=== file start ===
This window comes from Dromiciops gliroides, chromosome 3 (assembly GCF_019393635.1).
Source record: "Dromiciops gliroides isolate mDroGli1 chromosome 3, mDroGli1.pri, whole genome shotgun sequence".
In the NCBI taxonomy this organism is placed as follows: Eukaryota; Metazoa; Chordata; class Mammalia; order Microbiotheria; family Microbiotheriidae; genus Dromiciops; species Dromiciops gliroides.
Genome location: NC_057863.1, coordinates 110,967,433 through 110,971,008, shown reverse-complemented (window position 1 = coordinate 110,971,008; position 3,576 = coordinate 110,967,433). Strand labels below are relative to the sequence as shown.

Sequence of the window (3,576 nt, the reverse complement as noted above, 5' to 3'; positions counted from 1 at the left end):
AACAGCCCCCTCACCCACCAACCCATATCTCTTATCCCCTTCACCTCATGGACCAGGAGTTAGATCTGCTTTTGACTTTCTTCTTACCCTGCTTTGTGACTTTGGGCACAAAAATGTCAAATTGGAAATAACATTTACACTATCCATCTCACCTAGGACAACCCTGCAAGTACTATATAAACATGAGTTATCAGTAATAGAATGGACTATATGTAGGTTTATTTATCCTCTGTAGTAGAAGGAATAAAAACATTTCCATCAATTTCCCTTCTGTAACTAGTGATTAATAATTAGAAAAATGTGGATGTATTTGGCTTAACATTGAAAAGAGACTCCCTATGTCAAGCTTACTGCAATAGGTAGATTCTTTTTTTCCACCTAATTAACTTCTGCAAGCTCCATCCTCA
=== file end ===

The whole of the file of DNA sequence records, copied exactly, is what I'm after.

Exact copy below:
This window comes from Dromiciops gliroides, chromosome 3 (assembly GCF_019393635.1).
Source record: "Dromiciops gliroides isolate mDroGli1 chromosome 3, mDroGli1.pri, whole genome shotgun sequence".
In the NCBI taxonomy this organism is placed as follows: Eukaryota; Metazoa; Chordata; class Mammalia; order Microbiotheria; family Microbiotheriidae; genus Dromiciops; species Dromiciops gliroides.
Genome location: NC_057863.1, coordinates 110,967,433 through 110,971,008, shown reverse-complemented (window position 1 = coordinate 110,971,008; position 3,576 = coordinate 110,967,433). Strand labels below are relative to the sequence as shown.

Sequence of the window (3,576 nt, the reverse complement as noted above, 5' to 3'; positions counted from 1 at the left end):
AACAGCCCCCTCACCCACCAACCCATATCTCTTATCCCCTTCACCTCATGGACCAGGAGTTAGATCTGCTTTTGACTTTCTTCTTACCCTGCTTTGTGACTTTGGGCACAAAAATGTCAAATTGGAAATAACATTTACACTATCCATCTCACCTAGGACAACCCTGCAAGTACTATATAAACATGAGTTATCAGTAATAGAATGGACTATATGTAGGTTTATTTATCCTCTGTAGTAGAAGGAATAAAAACATTTCCATCAATTTCCCTTCTGTAACTAGTGATTAATAATTAGAAAAATGTGGATGTATTTGGCTTAACATTGAAAAGAGACTCCCTATGTCAAGCTTACTGCAATAGGTAGATTCTTTTTTTCCACCTAATTAACTTCTGCAAGCTCCATCCTCA